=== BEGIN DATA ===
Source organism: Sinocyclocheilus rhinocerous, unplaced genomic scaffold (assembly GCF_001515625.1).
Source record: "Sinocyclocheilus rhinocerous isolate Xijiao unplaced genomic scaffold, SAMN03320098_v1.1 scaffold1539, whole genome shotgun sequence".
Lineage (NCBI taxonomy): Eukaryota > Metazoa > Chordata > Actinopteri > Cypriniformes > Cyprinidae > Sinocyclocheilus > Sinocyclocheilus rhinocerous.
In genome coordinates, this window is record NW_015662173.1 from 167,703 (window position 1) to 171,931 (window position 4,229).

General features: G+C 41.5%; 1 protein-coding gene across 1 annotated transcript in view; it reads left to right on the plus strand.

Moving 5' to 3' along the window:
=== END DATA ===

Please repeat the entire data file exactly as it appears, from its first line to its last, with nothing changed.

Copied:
Source organism: Sinocyclocheilus rhinocerous, unplaced genomic scaffold (assembly GCF_001515625.1).
Source record: "Sinocyclocheilus rhinocerous isolate Xijiao unplaced genomic scaffold, SAMN03320098_v1.1 scaffold1539, whole genome shotgun sequence".
Lineage (NCBI taxonomy): Eukaryota > Metazoa > Chordata > Actinopteri > Cypriniformes > Cyprinidae > Sinocyclocheilus > Sinocyclocheilus rhinocerous.
In genome coordinates, this window is record NW_015662173.1 from 167,703 (window position 1) to 171,931 (window position 4,229).

General features: G+C 41.5%; 1 protein-coding gene across 1 annotated transcript in view; it reads left to right on the plus strand.

Moving 5' to 3' along the window: